Now, just remember that reader reviews must be taken with a grain of salt. They are subjective and your mileage may vary when reading a book. Still, the reviews can give you a sense of the book even if the reviewer didn’t like it. They may say something in their review that sparks something inside you and makes the book a good prospect for you even though that reviewer trashed it.

So what books are we reading? Here’s a list of the books we’ve read and liked, have on our shelves or have on our “to buy” list. There’s a mix of self-help, informational, and memoirs. They are all worth checking out on Amazon to see if they would suit your particular needs.

The Essential Guide to Grief and Grieving by Dr. Debra Holland

Experiencing Grief by H. Norman Wright

Healing During Loss: The Rainbows of Memories Method by Barbara Warren

Stunned by Grief: Remapping Your Life When Loss Changes Everything by Judy Brizendine

Baby Boomers Face Grief by Jane Galbraith

On Death and Dying by Dr. Elisabeth Kubler-Ross

Grieving Dads: To the Brink and Back by Kelly Farley

No Time for Tears: Surviving Grief in America by Judy Heath

The Letter: My Journey Through Love, Loss and Life by Marie Tillman

The Long Goodbye by Megan O’Rourke

And don’t forget, Amazon also has programs where some books are free and/or can be borrowed. So don’t be afraid to try some of these books using those features.

In the wake of 9/11 and more recent tragedies like Sandy Hook, more people than ever are reading grief related books. Such tragic loss of life leaves everyone feeling shaken and asking “Why?” Books like the ones listed as well as books about the specific tragedy can help us sort out our emotions and make us feel better.

If you know of other helpful books on grieving please feel free to leave the title and author in comments for other readers. And for more information and support on Grief, be sure to check out our Grief Blog

Fairhaven’s Hope for the Holidays Remembrance Programs

Charity Gallardo - Thursday, November 29, 2012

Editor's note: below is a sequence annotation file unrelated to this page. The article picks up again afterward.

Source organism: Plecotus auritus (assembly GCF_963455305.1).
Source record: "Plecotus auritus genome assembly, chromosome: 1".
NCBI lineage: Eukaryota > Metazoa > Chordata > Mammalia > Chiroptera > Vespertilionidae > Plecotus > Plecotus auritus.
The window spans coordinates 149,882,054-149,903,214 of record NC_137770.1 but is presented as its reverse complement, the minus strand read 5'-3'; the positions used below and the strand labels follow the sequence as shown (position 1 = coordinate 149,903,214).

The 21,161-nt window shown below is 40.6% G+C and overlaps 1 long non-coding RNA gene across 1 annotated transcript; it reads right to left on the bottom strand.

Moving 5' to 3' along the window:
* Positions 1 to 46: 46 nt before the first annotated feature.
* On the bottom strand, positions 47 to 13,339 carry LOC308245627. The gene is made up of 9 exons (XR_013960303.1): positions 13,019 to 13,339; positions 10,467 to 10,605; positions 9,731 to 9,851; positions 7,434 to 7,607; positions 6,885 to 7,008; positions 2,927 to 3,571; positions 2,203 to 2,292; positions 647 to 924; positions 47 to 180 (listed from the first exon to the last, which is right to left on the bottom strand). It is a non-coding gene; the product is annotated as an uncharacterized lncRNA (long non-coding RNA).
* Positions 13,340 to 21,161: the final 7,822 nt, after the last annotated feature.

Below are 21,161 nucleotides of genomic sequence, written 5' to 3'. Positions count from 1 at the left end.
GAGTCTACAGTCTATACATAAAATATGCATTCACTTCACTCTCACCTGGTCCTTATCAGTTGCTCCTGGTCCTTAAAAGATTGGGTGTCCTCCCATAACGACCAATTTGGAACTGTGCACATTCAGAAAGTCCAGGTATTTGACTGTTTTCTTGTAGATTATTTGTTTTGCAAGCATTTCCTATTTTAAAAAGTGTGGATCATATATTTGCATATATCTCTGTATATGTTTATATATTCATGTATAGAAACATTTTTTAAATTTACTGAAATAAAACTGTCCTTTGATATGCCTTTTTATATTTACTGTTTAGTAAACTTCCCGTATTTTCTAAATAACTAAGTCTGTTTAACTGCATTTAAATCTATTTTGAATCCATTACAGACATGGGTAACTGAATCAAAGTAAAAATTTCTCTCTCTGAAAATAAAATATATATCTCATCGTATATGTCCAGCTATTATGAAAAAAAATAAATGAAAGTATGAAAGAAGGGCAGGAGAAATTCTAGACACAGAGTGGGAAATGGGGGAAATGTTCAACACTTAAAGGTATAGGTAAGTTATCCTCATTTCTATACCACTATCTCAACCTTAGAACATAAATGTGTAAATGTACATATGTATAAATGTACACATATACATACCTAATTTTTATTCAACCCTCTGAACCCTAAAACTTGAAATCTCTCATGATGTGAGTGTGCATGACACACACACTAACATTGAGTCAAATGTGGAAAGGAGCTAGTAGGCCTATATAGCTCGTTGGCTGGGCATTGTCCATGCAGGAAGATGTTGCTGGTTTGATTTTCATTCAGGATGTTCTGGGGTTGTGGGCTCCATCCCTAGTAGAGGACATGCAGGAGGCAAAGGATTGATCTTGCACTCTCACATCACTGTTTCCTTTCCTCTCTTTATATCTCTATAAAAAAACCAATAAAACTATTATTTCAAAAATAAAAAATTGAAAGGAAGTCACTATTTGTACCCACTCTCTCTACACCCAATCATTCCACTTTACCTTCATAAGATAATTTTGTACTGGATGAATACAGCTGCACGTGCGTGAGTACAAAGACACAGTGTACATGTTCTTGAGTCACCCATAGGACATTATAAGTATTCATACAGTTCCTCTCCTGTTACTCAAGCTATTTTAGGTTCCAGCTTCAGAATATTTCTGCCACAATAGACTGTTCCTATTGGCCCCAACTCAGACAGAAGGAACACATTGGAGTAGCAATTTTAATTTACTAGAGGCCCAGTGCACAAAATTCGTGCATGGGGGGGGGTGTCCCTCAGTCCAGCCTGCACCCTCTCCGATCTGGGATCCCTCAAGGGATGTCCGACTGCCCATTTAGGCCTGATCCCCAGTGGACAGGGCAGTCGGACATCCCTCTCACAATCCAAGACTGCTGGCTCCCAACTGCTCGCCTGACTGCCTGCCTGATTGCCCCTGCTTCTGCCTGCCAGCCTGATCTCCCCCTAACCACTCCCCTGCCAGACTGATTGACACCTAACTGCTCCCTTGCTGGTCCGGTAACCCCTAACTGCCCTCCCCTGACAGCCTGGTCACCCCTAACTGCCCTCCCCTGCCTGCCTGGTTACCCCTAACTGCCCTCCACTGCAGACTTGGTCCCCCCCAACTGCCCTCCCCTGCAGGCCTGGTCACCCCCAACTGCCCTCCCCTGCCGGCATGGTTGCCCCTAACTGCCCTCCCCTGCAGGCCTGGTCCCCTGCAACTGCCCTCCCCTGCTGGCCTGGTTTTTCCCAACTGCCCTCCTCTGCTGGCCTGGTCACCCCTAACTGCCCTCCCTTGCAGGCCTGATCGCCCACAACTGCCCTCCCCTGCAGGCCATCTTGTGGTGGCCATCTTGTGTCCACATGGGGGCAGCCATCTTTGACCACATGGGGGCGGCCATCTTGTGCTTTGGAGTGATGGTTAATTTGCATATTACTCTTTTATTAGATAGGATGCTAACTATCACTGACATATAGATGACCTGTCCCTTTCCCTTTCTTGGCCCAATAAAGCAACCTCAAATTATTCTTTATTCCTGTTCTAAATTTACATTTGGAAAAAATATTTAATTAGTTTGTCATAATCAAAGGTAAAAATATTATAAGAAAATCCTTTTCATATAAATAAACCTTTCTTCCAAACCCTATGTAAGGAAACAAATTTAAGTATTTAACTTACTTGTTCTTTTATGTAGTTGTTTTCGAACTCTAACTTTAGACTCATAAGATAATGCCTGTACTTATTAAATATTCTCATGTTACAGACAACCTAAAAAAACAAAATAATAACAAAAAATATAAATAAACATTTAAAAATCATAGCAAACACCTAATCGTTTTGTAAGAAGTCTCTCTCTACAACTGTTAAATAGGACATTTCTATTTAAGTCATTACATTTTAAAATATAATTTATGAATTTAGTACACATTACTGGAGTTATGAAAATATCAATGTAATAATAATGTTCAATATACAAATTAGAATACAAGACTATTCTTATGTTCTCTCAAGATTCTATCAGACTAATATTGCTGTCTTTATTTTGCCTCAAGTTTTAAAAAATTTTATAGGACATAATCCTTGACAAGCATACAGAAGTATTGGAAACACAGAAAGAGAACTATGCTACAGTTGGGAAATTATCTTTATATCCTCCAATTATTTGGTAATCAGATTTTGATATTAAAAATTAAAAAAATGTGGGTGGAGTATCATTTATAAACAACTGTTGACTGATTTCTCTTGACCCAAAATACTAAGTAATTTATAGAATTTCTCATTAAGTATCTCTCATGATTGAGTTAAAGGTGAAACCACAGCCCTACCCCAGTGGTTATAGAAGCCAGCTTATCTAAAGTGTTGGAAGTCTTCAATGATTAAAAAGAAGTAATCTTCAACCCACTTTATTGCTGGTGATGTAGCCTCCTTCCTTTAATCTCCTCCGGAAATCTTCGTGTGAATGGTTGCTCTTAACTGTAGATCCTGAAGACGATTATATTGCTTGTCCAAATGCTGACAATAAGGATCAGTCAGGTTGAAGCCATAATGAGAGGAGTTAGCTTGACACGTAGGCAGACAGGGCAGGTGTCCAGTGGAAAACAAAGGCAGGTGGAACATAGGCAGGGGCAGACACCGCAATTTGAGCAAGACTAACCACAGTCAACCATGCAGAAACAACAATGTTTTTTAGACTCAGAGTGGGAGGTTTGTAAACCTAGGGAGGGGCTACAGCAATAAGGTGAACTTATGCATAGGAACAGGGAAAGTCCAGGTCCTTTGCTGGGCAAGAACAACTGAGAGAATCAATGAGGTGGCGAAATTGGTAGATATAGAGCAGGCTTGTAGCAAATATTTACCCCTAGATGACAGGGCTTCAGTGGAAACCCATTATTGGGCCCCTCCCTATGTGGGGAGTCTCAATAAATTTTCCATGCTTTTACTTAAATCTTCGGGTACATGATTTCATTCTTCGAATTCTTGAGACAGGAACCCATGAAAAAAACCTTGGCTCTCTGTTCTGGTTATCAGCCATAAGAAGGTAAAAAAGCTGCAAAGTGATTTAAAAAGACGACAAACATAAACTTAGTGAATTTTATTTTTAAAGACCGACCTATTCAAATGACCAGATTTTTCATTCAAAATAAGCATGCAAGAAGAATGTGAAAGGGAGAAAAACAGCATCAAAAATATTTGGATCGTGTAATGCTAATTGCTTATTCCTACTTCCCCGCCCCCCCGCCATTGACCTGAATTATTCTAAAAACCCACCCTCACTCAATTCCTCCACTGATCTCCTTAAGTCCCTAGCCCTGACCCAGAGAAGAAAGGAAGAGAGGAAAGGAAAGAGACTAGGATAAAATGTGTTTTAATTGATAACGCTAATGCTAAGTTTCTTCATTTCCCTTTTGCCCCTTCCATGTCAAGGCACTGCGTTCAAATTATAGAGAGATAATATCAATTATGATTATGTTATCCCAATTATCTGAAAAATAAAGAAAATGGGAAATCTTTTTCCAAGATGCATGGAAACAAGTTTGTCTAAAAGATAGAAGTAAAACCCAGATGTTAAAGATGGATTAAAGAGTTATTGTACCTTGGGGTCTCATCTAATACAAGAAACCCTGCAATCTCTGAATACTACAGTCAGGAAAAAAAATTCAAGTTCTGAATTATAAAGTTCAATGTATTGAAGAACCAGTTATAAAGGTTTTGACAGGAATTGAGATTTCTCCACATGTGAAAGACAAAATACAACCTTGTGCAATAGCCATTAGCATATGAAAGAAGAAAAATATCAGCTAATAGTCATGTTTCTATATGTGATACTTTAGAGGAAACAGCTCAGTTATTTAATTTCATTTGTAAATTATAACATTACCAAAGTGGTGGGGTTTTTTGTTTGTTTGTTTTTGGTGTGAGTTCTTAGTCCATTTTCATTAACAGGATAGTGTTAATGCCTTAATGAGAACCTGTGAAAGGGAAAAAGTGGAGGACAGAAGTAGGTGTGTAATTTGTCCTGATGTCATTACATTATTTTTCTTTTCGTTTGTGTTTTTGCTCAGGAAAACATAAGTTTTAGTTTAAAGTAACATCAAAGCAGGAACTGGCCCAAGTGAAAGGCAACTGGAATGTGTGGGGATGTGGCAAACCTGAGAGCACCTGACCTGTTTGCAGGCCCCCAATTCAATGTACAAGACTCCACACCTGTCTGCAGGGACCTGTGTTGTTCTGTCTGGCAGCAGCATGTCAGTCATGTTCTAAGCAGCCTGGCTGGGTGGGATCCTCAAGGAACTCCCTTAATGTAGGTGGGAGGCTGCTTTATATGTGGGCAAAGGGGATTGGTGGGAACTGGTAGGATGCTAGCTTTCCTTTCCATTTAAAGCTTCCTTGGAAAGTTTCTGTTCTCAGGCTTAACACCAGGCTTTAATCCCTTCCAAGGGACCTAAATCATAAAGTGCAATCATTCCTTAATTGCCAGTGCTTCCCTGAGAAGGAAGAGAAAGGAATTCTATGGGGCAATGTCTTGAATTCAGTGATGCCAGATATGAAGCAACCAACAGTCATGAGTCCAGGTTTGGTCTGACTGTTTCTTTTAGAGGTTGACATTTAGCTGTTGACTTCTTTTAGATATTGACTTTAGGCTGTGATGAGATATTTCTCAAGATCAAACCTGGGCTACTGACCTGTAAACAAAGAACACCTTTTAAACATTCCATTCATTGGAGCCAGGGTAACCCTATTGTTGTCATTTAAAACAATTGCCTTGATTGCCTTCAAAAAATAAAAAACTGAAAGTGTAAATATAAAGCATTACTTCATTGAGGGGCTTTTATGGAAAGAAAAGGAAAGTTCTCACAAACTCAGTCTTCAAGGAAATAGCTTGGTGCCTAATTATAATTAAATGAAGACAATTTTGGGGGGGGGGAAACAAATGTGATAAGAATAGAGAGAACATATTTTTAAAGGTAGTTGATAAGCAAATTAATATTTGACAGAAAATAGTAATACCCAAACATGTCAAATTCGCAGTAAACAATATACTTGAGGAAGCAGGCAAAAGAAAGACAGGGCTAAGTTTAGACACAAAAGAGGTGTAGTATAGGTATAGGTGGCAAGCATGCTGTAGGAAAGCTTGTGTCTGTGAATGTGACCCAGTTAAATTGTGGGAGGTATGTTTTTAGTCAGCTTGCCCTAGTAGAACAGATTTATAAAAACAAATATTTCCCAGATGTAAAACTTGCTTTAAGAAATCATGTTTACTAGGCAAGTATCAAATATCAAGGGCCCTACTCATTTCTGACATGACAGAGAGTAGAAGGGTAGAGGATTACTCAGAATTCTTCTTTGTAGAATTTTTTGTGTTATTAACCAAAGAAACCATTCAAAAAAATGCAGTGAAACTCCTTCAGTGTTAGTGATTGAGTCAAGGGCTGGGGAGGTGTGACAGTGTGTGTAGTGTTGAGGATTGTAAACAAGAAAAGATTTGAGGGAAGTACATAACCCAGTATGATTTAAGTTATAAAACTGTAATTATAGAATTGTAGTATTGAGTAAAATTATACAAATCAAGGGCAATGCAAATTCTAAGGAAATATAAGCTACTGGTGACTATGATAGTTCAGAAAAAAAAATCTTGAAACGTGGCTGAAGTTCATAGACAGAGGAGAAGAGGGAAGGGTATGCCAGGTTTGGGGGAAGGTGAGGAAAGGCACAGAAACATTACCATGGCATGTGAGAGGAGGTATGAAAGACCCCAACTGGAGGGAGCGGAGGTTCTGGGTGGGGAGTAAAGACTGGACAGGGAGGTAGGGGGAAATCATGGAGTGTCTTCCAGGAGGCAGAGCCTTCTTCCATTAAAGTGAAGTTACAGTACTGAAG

Fourteen years ago, Fairhaven started Hope for the Holidays, an annual remembrance program to honor the families we serve and to recognize that the holidays are an especially difficult time after the loss of a loved one. Fairhaven’s two locations, Santa Ana and Mission Viejo, will be hosting Hope for the Holidays Remembrance Programs in December. Families are encouraged to submit photos of their loved ones for Fairhaven’s Memory Tree (either by mail or in-person), and each family will receive a beautiful keepsake ornament during the ceremony.

Fairhaven Memorial Park in Santa Ana is hosting remembrance services on December 12 and December 13 at 7pm in Waverley Chapel. The theme is “Always in our Hearts” and the evenings will include Pastor Randy Hill from Hope for Healing Hearts Ministries, music by harpist Toni Destro and a video montage. For more information about the Santa Ana services, please visit our Community Events Calendar.

Fairhaven Memorial Services in Mission Viejo is hosting its remembrance service on December 11 at 7pm in the Chapel. The theme is “Cherished Memories” and the evening will include Pastor Mike Foell from Mission Hills Community Church, music by Ernesto Ale and a video montage. For more information about the Santa Ana services, please visit our Community Events Calendar